I Love Hate You! Sibling Rivalry and How To Beat It


by Nikki Newhouse - Date: 2007-04-17 - Word Count: 841 Share This!

It is pretty ironic that, tonight, as I sit and contemplate, procrastinate, fidget and generally nibble my way through this column, the main focus of my article has gone up in a puff of smoke. Instead of the usual screaming, arguing and general beating each other round the head with the nearest thing to hand, my kids got along really well today. How inconvenient. Usually, we teeter precariously on the knife edge that is sibling rivalry, something that, I have to confess, totally stumps me. Yes, I can appreciate all the childcare guru analysis about stages, needs, acting out and pushing limits, but, as an only child myself, I simply cannot begin to comprehend what it must be like to have a sibling in the first place, to have to share the people you love most in the whole wide world and, on top of that, to have to share them with people you don't even like all the time. It is profoundly weird for me to imagine my mum giving another child a hug and a kiss and a bedtime story. I found it tough enough to share her with the cat, for crying out loud. My immediate family is quite suffocatingly small and so I did all my growing up in a pretty hit and miss way. Now, as a mother of three, I look back and wonder what on earth I actually did with all that time I would have used punching my sister, had I had one.

Tweenager was 5 when Goldilocks came along and the surges of pure guilt I had when we brought the new bundle home were staggering. Instead of giving her a sister, I felt that I was taking away half a mother. I didn't know how to share her and I didn't know how to let her share me. We stumbled along and all went OK, mainly because Tweenager was still so young, but this was the quiet before the storm as all hell broke loose when Squidget came along. I was frequently off with baby, pureeing mush or squirting milk everywhere and suddenly, my kitchen turned into a permanent arena for what, to me, looked like some kind of bizarre, no-rules extreme contact sport of pushing, shouting and random acts of lying on the floor and screaming. Sibling rivalry had entered our home and I was flummoxed. I sought help. Alpha Female in London is one of five sisters and delighted in making me turn puce with stories of how she and her sisters would viciously scratch each other's faces or throw one another down flights of stairs - over a stolen make up brush. Busy Husband told me story after story about trips to casualty after his sister stabbed his hand with a fork for attempting to steal a chip from her plate, or purposeful and deliberate breaking of each other's fingers. My blood ran cold and I watched and waited for my kids, now aged 8 and 3, to inflict untold misery upon each other in the name of 'normal' sisterly love.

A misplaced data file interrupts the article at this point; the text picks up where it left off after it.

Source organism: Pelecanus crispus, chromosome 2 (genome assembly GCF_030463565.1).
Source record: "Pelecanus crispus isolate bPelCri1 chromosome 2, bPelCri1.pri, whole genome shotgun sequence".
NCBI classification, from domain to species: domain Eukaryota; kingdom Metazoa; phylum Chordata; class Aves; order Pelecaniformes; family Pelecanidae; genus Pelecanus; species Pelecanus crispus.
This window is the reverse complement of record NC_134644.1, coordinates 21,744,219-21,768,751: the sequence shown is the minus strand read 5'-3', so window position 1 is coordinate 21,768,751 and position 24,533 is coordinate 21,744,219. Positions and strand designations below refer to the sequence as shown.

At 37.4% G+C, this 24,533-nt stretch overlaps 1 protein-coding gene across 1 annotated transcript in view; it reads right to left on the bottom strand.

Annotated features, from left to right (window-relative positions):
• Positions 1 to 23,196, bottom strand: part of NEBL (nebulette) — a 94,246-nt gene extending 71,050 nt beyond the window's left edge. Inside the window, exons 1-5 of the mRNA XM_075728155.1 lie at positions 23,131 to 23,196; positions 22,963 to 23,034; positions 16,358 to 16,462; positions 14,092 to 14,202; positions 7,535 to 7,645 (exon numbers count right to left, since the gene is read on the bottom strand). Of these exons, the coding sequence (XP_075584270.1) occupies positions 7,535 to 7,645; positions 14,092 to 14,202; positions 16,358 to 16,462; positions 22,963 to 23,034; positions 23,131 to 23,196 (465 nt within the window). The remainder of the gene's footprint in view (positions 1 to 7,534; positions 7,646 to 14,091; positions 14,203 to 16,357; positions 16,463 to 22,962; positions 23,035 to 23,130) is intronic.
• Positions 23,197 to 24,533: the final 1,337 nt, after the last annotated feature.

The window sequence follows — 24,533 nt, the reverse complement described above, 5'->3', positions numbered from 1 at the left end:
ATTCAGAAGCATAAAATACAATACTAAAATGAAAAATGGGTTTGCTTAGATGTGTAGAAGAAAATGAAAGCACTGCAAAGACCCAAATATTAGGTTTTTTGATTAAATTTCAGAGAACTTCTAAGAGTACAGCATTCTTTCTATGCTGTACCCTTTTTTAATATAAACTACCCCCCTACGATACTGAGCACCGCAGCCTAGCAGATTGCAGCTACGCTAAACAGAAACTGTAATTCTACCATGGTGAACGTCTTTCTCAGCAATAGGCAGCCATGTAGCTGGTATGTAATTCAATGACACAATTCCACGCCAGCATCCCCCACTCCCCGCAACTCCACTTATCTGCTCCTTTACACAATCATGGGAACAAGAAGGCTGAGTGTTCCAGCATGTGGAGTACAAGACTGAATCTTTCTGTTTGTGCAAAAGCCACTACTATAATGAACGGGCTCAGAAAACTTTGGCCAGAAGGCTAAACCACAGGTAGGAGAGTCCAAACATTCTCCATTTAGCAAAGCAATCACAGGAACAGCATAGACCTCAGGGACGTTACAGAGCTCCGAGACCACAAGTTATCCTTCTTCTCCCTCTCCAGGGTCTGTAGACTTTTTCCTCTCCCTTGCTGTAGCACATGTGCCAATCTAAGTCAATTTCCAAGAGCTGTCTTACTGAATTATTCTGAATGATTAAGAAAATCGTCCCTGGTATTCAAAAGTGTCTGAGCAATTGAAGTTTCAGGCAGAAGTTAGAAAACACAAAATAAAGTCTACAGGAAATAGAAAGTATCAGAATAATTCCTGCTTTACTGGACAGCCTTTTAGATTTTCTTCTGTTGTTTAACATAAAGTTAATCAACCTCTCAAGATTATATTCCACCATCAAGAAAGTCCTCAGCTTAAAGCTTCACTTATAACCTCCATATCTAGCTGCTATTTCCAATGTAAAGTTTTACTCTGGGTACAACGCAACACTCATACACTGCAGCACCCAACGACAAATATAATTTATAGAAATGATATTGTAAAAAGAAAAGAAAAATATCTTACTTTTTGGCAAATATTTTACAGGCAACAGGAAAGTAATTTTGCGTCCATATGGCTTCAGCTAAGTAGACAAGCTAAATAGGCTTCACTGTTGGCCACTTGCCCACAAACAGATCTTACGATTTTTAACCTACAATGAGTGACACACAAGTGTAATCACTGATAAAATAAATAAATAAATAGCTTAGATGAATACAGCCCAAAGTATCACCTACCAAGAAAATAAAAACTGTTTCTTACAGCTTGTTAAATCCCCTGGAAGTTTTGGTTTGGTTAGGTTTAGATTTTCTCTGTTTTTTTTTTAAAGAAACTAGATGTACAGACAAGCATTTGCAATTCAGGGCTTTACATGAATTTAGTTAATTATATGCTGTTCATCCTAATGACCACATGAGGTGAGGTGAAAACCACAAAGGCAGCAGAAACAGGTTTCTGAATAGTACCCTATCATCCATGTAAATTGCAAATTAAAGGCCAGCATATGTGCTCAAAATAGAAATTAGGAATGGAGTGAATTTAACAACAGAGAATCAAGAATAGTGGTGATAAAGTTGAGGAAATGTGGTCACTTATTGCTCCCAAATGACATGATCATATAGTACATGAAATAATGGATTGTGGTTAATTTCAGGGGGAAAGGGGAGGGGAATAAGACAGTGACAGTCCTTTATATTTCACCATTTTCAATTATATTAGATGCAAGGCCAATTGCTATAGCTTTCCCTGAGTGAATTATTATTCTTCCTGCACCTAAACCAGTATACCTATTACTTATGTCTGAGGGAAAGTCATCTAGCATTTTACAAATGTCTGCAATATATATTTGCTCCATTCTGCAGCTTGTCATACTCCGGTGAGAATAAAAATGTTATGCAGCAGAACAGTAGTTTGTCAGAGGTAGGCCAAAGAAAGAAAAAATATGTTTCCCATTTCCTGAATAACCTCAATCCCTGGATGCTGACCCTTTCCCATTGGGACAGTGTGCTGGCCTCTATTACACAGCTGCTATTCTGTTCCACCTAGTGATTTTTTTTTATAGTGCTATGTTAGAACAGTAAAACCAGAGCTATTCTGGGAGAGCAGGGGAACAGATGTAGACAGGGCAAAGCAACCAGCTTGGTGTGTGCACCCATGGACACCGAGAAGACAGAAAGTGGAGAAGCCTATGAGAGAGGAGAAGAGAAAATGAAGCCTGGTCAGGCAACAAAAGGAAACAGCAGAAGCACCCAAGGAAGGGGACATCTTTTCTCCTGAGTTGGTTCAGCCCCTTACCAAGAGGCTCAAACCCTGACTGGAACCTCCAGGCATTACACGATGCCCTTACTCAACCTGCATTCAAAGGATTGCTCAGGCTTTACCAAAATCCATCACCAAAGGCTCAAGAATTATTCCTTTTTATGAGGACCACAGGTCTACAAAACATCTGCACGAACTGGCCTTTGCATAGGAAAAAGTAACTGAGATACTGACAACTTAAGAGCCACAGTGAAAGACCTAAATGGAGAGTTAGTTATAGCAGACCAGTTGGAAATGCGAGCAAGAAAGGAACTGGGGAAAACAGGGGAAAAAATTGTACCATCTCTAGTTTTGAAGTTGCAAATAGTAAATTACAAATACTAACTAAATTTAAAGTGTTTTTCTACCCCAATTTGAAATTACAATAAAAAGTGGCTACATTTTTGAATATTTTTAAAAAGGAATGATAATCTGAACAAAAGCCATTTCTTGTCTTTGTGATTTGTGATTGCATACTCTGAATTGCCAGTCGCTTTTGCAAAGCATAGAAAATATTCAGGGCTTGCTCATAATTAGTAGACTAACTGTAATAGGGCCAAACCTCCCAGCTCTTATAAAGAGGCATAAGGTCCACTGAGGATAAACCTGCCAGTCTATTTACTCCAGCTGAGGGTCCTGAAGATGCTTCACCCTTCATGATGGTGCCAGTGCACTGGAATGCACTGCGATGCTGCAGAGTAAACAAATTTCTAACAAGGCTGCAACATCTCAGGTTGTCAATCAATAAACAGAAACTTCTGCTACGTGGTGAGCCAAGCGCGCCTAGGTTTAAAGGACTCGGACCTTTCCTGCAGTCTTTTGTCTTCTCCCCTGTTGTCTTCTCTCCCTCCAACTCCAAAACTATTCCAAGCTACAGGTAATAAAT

I don't know about you, but I think it is incredibly stressful to live in a house where emotional fireworks might go off at any given time, even if they are those of a toddler and young child. I try to pre-empt explosions before they happen and, if the grenades do go off, my natural inclination is to wade in there each and every time, referee-style with my cap and whistle, and resolve the conflict, usually by just adding a few decibels to the noise levels - not very helpful I admit. So I huff and puff and promise not to get involved and to let them 'find their own way', but after half an hour of combined whining, screeching and unexplained thumps and crashes, I always give in and, ultimately, don't make it any better. Then, five minutes later, they astound me by chasing each other around the garden, beaming and giggling like long-lost best friends.

Sibling rivalry is like watching Darwinian theory in practice: the competition to get attention/love/approval/a new hamster is fierce and the game is (usually) one worth winning. Busy Husband and I really set ourselves up for a fall by having 3 girls: oh, the horror stories I have read about same-sex sibling rivalry and its propensity to cause emotional problems, mental illness, global warming - you name it, they'll cause it, in themselves and others. And yet, as individual kids, neither Goldilocks nor Tweenager are jealous or unreasonable types. Bolshy, stubborn and loud, yes, but pretty laid back. We have done all the 'right' things: given them space/more attention, not favoured one over the other/reprimanded unacceptable behaviour, set out 'rules of engagement'/left them alone. To be honest, we have probably temporarily succeeded in sufficiently confusing them into realising the fight just isn't worth it. Perhaps that's why they made my heart melt today with their affection and general cuteness towards one another. Having said that, I don't think I'll be packing up my hard hat just yet…


Related Tags: children, family, parenting, babies, tantrum, parenting skills, brother, fighting, arguing, siblings, sister

Nikki is a freelance writer whose work is regularly commissioned by and published in a variety of international magazines and newspapers. As a mother of three young daughters, her writing often focuses on parenting and lifestyle issues but, secretly, Nikki also has a 'proper' job, as an expert writer on overseas real estate investment. She acts as a consultant to agents and developers, identifying and marketing key emerging markets. She is currently collaborating with Property Club International. See more at http://propertyclubinternational.net

Your Article Search Directory : Find in Articles

© The article above is copyrighted by it's author. You're allowed to distribute this work according to the Creative Commons Attribution-NoDerivs license.
 

Recent articles in this category:



Most viewed articles in this category: